2005 George Lucas Tribute

By Rochelle L. Levy

George Lucas loves movies. He loves thinking about them. He loves watching them. But, most of all, he loves pushing the boundaries of creativity as he challenges himself and his colleagues to bring to life the most unthinkable scenarios and visual effects. If he imagines it, we'll experience it.

Lucas' impact on modern filmmaking is nothing short of astounding. Starting in 1971 with THX 1138--and continuing on through AMERICAN GRAFFITI, the INDIANA JONES trilogy and, of course, the STAR WARS series--Lucas has forever changed our perception of the reach and power of cinema.

Lucas' pioneering filmmaking advances-- from non-linear picture editing with EditDroid, digital sound editing with SoundDroid and his incomparable THX sound system in 1982; to computer graphics with his Pixar computer in 1985; to his revolutionary digital projection on THE PHANTOM MENACE in 1999 and the first live-action all digital film, ATTACK OF THE CLONES, in 2002--have cemented his leadership role in digital technology.

Yet Lucas was not a kid who lived in a darkened theatre. At age eight, he was a voracious reader--his early interest in history and adventure fueled by a series of historical novels, along with classics like Treasure Island and Mutiny on the Bounty. An unmotivated, bored high school student, he planned on becoming a racecar driver until those dreams were shattered by a horrific car accident. After a long recuperation, he followed his best friend to USC Film School with a vague notion of pursuing photography and art. Instead, the kid whose family didn't own a TV until age 10, who'd gone to movies to scrutinize the girls rather than the images on screen, found his metier--filmmaking.

Ignoring his classmates' gripes about assignment constraints and lack of equipment, Lucas walked out the door and started shooting. By the time he graduated, he had nine impressive credits, ranging from the one-minute animated LOOK AT LIFE to ELECTRIC LABYRINTH THX 1138 4EB, the 15-minute precursor to his first feature. His insistence on making his movies his way resulted in a slew of student filmmaking awards and studio scholarship offers, heralding the emergence of an independent, avant-garde spirit.

Perhaps too avant-garde for the studio system. Deeply disappointed by Warner Bros.' dismissal of his first full-length feature, the fleshed out THX 1138, as too "out there," Lucas turned to a subject with mass appeal. AMERICAN GRAFFITI's simple yet universal story of a Saturday night in the life of one town's teenagers resonated with audiences and critics alike, while ushering in a brand new type of filmmaking, complete with nonlinear storytelling and wall-to-wall pop music.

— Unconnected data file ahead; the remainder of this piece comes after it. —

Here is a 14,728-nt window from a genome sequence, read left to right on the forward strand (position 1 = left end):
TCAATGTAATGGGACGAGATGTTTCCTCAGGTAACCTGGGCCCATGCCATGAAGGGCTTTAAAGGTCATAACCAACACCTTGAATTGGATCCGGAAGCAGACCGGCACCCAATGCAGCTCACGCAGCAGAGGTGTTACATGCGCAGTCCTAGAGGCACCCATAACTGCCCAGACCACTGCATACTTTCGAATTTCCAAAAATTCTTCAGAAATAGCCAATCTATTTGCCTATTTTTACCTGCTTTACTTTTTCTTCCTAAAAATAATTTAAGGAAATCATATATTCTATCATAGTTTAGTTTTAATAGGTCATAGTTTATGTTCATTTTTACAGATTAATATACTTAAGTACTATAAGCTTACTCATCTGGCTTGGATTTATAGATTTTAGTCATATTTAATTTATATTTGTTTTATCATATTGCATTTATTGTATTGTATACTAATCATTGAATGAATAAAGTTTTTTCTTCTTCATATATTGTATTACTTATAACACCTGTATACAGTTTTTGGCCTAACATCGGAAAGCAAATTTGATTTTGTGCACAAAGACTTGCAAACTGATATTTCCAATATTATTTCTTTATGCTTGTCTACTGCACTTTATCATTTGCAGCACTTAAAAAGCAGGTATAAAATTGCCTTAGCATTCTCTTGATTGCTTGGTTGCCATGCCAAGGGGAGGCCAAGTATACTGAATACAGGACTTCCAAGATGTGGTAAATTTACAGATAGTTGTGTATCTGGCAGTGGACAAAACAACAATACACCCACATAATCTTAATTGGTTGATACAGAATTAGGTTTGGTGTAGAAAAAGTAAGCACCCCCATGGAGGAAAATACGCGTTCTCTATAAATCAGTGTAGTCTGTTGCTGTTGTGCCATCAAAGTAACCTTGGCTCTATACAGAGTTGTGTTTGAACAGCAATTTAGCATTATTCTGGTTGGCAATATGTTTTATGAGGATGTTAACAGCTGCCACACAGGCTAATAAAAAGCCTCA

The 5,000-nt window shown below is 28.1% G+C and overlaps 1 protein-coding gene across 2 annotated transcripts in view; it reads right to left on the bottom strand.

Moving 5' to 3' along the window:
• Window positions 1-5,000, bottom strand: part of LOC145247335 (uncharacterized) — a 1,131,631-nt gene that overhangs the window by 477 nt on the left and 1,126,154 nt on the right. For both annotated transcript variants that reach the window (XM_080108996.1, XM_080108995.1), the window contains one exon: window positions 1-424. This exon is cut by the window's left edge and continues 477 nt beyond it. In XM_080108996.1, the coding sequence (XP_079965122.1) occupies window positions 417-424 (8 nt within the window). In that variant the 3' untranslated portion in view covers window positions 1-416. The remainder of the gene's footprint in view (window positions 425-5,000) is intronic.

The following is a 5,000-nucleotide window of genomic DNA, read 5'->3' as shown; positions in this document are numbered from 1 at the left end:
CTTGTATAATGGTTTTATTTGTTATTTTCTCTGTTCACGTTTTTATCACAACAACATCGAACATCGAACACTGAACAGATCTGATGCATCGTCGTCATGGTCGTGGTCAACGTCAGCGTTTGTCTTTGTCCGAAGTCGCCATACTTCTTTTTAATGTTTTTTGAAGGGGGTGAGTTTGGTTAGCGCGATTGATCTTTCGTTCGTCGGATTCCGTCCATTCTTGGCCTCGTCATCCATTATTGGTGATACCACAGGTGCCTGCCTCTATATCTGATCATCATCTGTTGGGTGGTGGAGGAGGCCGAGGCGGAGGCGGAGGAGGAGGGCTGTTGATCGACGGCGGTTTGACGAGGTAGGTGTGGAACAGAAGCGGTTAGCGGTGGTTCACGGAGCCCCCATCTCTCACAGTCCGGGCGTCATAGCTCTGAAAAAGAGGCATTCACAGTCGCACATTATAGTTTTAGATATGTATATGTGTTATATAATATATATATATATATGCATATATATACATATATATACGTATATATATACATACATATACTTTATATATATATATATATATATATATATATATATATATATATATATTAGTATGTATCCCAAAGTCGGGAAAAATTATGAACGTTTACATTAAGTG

And then, Lucas sent us to a place "A Long Time Ago in a Galaxy Far, Far Away." But getting there was not easy. When Lucas began pitching STAR WARS, no studio would touch it. The story combined three seemingly disparate genres--mythology, westerns and samurai films--into a modern fairytale. It took the faith of one executive at Twentieth Century Fox, Alan Ladd Jr., to believe in Lucas enough to give him a chance, and, in 1977, a new movie-going experience was born. STAR WARS captivated audiences not only by its extraordinary visual effects and pioneering sound design, but also by Lucas' unique take on the classic good versus evil story, with his passion for history, anthropology and the mythological teachings of Joseph Campbell lacing even the most alien characters with a sense of place and purpose.

Over the next six years, Lucas continued to explore the psychological archeology of Luke Skywalker, Princess Leia, Han Solo, et al. With the success of THE EMPIRE STRIKES BACK and RETURN OF THE JEDI, the man who envisioned himself an independent, cinema verite documentarian had undeniably become a filmmaker for the masses. While Steven Spielberg and Harrison Ford are forever linked to the enormously popular INDIANA JONES trilogy, it is George Lucas who created the iconic character and story.

And the devotion of his fans is astonishing. Six weeks before the May 19, 2005, opening of STAR WARS: EPISODE III REVENGE OF THE SITH, they were storming stores at midnight to buy new action-figures. A month in advance, they were already camping outside theatres. The final installment of the STAR WARS oeuvre is a testament to the power of Lucas' storytelling, as the kids who thrilled to the original episode returned 28 years later to share the adventure with their own children. A fitting conclusion to this most extraordinary cinematic journey, as Lucas considers raising his three children to be his greatest accomplishment.

Lucas' commitment to film extends well beyond his STAR WARS franchise. A fiercely loyal friend, he has generously-- and quietly--offered his name and financial support to films such as Akira Kurosawa's KAGEMUSHA, Paul Schrader's MISHIMA: A LIFE IN FOUR CHAPTERS and Jim Henson's LABYRINTH; while producing, under the Lucasfilm banner, movies as diverse as WILLOW, HOWARD THE DUCK and TUCKER: THE MAN AND HIS DREAM.